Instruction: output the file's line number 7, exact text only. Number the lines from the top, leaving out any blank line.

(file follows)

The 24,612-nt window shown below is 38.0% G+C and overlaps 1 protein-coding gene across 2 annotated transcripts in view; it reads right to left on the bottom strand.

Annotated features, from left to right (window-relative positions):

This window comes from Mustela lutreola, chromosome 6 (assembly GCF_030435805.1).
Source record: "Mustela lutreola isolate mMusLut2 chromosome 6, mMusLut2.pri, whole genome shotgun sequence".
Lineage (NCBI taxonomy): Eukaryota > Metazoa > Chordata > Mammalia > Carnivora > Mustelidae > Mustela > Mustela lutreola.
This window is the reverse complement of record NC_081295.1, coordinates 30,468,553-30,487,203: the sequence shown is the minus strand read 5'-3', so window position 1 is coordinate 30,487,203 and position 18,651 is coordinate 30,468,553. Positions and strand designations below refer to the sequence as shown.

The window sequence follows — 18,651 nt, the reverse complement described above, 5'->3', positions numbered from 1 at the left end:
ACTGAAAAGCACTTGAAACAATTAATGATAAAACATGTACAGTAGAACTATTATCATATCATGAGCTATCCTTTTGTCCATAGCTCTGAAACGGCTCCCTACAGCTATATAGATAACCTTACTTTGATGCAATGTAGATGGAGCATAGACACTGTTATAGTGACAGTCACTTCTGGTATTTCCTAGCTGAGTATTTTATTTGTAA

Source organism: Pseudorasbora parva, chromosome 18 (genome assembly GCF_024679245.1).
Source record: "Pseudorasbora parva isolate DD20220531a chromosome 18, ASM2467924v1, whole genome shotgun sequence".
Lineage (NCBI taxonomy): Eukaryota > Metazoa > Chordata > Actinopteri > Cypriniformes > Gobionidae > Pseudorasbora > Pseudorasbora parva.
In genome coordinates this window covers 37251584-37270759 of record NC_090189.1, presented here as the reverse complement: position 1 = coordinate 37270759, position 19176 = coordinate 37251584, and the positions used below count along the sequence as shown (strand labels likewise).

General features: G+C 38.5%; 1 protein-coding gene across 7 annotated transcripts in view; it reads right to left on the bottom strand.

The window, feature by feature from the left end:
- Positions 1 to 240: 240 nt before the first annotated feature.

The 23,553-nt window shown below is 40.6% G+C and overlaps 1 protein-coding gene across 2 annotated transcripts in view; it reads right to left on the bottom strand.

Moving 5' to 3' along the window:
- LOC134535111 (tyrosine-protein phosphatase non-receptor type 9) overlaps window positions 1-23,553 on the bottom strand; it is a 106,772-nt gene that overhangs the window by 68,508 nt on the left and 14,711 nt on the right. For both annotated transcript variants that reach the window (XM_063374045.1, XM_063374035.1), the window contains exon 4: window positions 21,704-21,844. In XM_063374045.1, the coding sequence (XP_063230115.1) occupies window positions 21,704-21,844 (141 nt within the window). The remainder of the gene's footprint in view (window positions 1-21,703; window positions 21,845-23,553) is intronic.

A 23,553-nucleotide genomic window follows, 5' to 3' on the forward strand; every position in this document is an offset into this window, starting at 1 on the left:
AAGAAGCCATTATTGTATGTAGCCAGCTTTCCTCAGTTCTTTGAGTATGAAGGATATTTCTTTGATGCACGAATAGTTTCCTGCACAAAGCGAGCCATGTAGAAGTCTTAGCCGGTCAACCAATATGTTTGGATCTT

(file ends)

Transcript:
The window sequence follows — 18,651 nt, the reverse complement described above, 5'->3', positions numbered from 1 at the left end: